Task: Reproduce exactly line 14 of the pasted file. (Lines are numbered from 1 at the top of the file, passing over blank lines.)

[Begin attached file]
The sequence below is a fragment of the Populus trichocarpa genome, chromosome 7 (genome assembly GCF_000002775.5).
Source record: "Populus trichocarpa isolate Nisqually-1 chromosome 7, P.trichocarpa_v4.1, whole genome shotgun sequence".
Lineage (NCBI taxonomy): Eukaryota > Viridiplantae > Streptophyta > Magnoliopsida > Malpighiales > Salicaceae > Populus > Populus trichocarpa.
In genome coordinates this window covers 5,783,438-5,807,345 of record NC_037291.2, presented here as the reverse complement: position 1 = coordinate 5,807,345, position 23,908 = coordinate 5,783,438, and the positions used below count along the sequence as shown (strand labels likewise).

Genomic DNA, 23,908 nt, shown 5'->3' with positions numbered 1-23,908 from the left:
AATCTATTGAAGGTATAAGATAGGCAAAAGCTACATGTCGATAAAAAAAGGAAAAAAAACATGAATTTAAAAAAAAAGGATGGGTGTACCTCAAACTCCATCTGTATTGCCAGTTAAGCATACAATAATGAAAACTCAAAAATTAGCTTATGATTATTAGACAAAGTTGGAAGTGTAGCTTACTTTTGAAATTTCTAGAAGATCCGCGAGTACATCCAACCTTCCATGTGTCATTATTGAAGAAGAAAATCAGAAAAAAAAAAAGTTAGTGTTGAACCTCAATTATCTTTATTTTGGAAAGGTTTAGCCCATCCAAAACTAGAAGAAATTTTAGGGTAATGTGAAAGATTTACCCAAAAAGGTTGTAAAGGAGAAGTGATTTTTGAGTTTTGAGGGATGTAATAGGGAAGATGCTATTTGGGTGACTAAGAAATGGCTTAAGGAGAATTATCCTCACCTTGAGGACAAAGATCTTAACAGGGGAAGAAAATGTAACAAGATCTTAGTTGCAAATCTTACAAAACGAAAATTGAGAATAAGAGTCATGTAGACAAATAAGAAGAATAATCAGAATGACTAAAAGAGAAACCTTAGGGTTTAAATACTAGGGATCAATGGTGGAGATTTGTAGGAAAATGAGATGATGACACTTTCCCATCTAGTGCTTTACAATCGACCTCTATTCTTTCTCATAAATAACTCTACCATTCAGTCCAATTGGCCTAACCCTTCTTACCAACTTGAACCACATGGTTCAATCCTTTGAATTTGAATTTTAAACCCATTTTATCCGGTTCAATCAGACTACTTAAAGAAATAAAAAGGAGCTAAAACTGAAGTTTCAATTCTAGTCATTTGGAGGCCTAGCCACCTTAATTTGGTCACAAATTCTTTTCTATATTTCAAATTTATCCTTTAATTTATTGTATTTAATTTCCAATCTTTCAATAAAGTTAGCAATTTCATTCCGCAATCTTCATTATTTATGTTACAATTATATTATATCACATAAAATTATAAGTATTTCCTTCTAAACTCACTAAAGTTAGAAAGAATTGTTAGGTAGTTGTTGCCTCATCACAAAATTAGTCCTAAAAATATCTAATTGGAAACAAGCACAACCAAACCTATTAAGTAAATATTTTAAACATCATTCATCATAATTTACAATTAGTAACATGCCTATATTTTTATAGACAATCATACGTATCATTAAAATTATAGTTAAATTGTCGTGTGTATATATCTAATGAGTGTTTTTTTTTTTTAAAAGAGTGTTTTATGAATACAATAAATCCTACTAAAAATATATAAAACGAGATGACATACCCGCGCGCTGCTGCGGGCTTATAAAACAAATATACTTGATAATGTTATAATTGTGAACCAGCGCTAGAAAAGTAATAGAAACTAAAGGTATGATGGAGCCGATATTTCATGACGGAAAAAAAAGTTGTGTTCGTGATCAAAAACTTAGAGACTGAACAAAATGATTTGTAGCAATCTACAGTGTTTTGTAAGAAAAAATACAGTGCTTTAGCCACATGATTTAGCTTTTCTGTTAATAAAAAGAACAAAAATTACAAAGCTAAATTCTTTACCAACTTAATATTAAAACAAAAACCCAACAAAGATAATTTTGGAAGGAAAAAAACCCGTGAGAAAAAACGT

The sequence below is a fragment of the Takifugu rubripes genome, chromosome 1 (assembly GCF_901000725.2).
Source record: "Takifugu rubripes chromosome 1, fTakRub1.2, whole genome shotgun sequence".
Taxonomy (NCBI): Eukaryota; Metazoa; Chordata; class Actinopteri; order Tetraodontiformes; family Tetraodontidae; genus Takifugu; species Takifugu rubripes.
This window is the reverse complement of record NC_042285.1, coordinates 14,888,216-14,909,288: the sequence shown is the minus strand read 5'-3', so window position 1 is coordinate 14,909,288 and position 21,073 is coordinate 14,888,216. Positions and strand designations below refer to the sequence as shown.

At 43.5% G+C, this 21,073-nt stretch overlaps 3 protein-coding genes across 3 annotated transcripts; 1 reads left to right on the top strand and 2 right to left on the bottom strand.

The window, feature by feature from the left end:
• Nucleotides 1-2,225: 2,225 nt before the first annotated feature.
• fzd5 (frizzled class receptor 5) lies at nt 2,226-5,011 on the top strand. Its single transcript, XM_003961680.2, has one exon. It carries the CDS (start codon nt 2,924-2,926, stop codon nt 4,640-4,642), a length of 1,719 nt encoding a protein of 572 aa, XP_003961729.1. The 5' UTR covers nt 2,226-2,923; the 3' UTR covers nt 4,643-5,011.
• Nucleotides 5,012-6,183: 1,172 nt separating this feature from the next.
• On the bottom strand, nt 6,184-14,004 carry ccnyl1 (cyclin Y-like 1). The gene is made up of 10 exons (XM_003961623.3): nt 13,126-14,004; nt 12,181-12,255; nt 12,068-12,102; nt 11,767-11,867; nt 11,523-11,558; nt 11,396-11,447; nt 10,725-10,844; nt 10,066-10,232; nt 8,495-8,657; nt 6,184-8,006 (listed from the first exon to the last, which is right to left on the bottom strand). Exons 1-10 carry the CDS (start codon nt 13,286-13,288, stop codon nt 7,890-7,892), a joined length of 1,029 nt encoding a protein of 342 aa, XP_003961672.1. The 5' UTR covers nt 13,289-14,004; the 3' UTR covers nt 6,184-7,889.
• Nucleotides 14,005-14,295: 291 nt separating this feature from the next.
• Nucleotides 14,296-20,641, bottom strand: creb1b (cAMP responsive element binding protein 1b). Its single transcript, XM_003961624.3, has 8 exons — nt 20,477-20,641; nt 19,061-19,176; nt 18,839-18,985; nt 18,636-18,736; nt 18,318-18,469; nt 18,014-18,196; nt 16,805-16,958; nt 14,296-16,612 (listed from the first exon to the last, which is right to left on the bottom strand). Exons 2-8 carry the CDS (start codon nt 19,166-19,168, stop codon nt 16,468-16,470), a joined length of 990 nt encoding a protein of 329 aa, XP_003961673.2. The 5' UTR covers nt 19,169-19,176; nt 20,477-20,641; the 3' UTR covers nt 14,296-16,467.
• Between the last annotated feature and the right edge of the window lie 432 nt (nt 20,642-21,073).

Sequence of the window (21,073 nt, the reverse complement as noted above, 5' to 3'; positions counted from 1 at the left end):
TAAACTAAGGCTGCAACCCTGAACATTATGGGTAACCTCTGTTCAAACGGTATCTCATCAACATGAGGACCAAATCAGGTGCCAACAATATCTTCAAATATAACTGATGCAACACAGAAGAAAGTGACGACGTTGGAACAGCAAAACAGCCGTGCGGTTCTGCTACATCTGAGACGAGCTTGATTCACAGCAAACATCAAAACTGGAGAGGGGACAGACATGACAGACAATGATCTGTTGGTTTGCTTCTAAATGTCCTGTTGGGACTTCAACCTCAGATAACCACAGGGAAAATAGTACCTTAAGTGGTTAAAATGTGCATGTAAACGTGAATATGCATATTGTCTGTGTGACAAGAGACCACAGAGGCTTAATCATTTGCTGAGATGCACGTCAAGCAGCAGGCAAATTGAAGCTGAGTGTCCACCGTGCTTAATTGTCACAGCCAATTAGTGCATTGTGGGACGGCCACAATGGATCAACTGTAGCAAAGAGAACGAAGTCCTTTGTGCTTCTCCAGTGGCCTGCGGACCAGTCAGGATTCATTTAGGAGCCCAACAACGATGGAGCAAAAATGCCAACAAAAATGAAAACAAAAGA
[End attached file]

• fzd5 (frizzled class receptor 5) lies at nt 2,226-5,011 on the top strand. Its single transcript, XM_003961680.2, has one exon. It carries the CDS (start codon nt 2,924-2,926, stop codon nt 4,640-4,642), a length of 1,719 nt encoding a protein of 572 aa, XP_003961729.1. The 5' UTR covers nt 2,226-2,923; the 3' UTR covers nt 4,643-5,011.